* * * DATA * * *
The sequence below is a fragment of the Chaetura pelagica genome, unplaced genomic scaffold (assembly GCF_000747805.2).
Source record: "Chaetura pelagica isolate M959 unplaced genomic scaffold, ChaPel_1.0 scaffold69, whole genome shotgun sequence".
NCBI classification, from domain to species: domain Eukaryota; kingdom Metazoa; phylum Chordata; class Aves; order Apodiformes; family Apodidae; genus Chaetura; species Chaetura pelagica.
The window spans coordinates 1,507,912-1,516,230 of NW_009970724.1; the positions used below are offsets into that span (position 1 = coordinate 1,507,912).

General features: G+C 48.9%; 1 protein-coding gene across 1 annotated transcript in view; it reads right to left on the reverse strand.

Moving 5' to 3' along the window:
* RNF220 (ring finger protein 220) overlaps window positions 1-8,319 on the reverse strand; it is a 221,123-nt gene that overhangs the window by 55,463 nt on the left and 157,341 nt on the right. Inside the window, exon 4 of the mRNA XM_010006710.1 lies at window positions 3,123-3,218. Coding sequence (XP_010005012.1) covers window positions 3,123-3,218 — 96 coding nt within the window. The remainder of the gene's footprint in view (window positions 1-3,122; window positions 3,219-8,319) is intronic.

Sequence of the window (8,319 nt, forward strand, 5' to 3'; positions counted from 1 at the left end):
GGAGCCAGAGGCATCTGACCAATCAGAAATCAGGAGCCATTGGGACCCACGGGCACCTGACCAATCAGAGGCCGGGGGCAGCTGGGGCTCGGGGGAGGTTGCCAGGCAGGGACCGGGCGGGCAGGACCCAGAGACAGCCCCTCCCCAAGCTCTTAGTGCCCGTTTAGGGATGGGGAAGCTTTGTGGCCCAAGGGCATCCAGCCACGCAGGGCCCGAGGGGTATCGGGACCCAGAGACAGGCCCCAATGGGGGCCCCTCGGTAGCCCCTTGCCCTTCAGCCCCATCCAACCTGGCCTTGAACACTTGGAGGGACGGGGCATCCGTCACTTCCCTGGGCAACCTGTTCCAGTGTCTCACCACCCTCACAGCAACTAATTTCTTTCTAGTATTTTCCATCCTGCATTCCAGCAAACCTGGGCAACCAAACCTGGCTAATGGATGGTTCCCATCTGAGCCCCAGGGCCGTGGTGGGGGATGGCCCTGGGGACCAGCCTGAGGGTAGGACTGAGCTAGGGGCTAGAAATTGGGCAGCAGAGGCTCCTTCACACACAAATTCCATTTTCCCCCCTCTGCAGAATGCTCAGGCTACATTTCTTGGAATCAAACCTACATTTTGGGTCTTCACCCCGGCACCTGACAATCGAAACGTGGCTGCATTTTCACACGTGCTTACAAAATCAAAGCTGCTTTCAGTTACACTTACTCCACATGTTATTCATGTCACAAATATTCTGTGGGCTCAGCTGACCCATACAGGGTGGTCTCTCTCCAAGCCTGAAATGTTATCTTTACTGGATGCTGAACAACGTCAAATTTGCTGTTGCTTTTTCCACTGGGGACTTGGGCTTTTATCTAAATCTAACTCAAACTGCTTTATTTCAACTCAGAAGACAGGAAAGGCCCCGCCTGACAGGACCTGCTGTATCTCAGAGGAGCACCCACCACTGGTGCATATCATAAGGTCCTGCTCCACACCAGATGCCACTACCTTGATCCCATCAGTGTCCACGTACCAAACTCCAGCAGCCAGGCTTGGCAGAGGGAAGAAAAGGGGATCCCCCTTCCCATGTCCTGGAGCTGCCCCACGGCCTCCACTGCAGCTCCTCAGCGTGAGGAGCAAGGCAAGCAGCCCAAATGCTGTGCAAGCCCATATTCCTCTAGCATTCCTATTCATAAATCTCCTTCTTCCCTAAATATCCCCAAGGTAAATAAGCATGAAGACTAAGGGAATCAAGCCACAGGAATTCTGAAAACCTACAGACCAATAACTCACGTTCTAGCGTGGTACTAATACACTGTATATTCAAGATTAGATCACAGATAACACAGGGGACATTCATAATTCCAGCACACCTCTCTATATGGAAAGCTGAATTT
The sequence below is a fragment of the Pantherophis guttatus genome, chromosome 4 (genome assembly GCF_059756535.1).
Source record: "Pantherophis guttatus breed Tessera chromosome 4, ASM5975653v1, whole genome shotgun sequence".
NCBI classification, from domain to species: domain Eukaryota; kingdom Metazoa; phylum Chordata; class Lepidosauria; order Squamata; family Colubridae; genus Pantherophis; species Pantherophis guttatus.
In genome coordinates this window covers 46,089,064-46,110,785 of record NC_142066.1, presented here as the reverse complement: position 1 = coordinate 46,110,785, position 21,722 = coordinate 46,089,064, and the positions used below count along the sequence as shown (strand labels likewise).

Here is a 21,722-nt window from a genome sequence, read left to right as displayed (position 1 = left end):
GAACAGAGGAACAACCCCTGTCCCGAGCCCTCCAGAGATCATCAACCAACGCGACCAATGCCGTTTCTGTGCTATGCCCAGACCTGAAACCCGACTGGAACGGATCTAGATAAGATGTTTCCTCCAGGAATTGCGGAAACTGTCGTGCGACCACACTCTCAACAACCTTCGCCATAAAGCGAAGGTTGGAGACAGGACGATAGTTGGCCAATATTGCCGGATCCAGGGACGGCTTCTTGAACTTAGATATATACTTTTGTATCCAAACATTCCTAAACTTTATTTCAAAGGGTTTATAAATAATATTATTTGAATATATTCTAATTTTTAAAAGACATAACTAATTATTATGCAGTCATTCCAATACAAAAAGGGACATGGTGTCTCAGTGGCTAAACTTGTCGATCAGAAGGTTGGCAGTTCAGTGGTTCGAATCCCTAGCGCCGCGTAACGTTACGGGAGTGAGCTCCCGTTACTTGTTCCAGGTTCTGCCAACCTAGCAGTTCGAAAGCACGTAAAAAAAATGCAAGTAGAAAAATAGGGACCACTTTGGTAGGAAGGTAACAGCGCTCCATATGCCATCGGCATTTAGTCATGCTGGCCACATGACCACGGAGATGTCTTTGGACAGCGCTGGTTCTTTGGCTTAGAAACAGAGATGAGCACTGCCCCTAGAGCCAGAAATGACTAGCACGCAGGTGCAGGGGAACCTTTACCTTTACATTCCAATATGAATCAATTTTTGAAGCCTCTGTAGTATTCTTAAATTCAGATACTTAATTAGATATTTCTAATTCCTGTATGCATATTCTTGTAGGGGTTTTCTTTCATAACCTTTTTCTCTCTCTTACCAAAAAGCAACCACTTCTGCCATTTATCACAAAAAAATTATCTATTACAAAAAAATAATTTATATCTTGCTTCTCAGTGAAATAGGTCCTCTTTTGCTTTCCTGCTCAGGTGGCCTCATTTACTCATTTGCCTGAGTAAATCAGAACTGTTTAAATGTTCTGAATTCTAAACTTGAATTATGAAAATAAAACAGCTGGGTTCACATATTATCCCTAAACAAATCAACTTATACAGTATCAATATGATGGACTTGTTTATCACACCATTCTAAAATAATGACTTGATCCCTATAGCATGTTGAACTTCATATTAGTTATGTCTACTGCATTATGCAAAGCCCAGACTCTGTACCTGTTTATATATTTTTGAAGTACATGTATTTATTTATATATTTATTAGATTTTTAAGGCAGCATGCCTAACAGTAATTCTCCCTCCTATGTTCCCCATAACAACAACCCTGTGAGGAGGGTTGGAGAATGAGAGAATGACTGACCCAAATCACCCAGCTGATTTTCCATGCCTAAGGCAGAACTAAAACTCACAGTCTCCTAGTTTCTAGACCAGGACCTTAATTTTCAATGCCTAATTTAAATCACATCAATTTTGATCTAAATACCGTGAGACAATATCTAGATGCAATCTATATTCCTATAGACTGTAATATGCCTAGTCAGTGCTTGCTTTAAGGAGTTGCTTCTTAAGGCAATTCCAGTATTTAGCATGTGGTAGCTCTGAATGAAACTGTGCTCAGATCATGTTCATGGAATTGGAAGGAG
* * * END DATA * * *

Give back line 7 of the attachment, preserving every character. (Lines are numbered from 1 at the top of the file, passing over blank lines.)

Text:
* RNF220 (ring finger protein 220) overlaps window positions 1-8,319 on the reverse strand; it is a 221,123-nt gene that overhangs the window by 55,463 nt on the left and 157,341 nt on the right. Inside the window, exon 4 of the mRNA XM_010006710.1 lies at window positions 3,123-3,218. Coding sequence (XP_010005012.1) covers window positions 3,123-3,218 — 96 coding nt within the window. The remainder of the gene's footprint in view (window positions 1-3,122; window positions 3,219-8,319) is intronic.